Much of music of any genre is built on chords, which are two or more notes played at the same time to make a specific harmonic sound. Even non-musicians can usually tell the difference between a major chord, which sounds happy, and a minor chord, which sounds sad. Certain chords played in a particular order—what’s called a “chord progression”—provide the building blocks of blues, rock, jazz, and other pop music. A very common blues chord progression is the 12-bar blues. If you know music chords, this progression is I, IV, and V (or in the key of C, it would be C, F, and G). Those three chords are repeated in this order: I-I-I-I-IV-IV-I-I-V-IV-I-I. There are also 8- and 16-bar blues, but the 12-bar pattern is the most common.
From its very beginning, the blues has been a largely improvised music, created spontaneously without written music or prior planning. In the early days of the genre, poor African American farmers would often gather together on each other’s porches and in churches and homes to jam for hours. They didn’t have printed music, and so they would make up tunes and lyrics on the spot. Singers or instrumental soloists can both do this act of invention, building from the chord progression, melody, and rhythm already being played. Improvisation often happens within a call-and-response framework, as the two in a musical conversation banter back and forth phrase by phrase. In fact, you improvise every time you have a spoken conversation! And it’s just the same between a harmonica and a singer, or a banjo player and a guitar player. Note that improvisation is no substitute for study or musicianship—on the contrary, the early blues musicians couldn’t read or write music so they developed new skills centered on listening to and learning traditional songs from other musicians. Improvisation is also an important part of the blues because it allows for spontaneous, heartfelt personal expression of pain and longing for a better life.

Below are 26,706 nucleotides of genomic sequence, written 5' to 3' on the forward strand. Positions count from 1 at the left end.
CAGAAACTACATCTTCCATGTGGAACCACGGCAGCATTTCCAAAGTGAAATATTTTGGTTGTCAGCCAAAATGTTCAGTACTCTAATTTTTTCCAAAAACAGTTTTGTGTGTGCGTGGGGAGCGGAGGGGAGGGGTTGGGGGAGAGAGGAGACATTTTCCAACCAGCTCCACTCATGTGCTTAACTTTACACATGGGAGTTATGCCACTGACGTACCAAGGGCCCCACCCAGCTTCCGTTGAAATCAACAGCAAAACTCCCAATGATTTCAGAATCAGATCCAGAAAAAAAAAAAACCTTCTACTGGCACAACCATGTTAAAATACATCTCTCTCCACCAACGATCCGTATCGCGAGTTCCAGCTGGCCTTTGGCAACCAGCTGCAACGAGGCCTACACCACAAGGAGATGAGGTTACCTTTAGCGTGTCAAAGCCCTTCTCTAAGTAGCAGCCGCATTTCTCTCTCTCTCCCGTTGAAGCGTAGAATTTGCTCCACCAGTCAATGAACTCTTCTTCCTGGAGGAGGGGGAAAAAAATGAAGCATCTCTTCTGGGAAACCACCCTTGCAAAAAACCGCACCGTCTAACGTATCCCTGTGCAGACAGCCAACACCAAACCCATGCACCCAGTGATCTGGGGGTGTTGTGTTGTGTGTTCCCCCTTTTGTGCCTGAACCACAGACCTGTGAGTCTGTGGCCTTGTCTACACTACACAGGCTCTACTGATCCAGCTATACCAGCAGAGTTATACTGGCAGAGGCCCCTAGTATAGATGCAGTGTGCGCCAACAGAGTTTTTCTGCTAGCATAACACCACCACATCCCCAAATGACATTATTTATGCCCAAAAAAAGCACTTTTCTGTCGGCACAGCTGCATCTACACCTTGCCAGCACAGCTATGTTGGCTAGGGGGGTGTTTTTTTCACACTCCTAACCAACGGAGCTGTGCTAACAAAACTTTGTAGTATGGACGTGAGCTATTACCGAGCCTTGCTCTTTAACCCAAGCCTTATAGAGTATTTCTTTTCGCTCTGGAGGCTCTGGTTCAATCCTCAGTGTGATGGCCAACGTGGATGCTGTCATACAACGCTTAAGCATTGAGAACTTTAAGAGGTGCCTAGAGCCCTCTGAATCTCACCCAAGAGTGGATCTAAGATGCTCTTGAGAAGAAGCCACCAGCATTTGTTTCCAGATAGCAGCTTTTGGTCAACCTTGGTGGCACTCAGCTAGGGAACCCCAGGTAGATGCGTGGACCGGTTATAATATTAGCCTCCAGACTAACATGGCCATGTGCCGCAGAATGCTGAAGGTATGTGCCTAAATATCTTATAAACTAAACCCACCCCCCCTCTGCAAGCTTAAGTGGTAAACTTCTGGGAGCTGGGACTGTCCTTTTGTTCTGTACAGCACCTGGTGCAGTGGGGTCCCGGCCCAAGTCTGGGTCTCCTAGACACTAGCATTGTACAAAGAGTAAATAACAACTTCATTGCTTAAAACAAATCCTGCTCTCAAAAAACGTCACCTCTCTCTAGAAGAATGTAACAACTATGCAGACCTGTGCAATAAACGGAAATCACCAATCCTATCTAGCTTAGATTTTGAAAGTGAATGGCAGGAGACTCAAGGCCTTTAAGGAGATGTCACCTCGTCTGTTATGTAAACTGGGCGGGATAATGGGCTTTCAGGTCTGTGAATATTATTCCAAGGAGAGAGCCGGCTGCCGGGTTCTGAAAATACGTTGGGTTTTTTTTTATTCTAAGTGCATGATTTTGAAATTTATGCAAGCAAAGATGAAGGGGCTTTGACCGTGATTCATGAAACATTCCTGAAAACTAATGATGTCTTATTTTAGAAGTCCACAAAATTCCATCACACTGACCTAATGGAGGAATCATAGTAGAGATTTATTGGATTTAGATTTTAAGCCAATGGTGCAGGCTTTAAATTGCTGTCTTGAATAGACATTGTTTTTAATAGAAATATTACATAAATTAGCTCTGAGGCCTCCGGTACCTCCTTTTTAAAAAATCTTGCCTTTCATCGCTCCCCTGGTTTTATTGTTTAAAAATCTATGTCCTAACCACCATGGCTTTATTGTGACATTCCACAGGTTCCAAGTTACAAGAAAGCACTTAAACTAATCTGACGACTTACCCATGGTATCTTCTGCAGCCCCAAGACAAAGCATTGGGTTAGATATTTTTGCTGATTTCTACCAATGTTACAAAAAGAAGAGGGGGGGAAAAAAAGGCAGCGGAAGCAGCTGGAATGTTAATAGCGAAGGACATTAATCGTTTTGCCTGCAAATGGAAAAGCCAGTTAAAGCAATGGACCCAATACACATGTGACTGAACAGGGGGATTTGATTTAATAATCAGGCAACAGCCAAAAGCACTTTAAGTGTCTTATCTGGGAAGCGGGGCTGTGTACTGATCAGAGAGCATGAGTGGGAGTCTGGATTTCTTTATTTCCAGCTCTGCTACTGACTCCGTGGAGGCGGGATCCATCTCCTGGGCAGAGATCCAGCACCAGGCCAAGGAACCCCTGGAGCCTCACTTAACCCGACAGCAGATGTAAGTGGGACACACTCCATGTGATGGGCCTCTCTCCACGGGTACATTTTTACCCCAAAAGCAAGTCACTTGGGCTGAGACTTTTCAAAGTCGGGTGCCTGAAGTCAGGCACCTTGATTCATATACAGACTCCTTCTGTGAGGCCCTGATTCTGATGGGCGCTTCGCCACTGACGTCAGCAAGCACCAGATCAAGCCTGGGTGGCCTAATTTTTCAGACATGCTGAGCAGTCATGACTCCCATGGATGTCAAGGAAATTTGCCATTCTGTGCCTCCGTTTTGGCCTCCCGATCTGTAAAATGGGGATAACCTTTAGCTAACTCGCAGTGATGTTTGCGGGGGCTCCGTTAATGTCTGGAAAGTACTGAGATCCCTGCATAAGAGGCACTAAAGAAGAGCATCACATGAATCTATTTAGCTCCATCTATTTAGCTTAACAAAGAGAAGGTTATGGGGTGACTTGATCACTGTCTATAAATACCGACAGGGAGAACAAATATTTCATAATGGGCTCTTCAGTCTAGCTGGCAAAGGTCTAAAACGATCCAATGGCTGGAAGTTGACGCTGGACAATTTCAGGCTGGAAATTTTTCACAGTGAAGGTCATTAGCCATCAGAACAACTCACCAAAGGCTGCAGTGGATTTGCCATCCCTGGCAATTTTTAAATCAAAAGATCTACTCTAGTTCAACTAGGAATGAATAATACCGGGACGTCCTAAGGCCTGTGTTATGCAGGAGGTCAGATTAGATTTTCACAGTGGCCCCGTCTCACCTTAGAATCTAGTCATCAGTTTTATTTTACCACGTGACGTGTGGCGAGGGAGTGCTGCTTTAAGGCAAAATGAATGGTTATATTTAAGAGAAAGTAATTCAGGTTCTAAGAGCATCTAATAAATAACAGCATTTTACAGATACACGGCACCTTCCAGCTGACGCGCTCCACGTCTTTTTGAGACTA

You’ll likely hear one or more of these elements in any song considered the blues. But keep in mind this unique American art form truly has many shades. One singer and a guitar can create a blues song as can a whole band. These various elements can come together in songs that inspire you to think or inspire you to dance. And the blues continues to evolve. Experience the elements of the blues in the many programs Strathmore is offering through the Shades of Blues Festival.
The Bottom Line
As much as we would love to have a formula for chord progressions, lyric structure, themes, or whatever, it’s not about any of those things. Yes, they help define the music we love, but it is, and always has been about emotion. You either feel it or you don’t. You either are touched by the lyrics or you’re not. Some people claim the blues is a primitive, unsophisticated musical genre, but when I hear that, I know that they just aren’t able to tap into the passion and emotion that is the underpinning of the blues. To me, sometimes it’s like crying put to music, or anger, or joy, or whatever. It’s created by people that are driven to express themselves musically, and while they may not all be Julliard trained musicians, no one will ever match the emotion and passion that true blues musicians put into their songs.
I think it’s amazing how John Lee Hooker can do and entire song on ONE CHORD…but I never notice because I’m so caught up in the pain in his voice as he sings. To me, THAT’S what makes the blues sound like “The Blues”.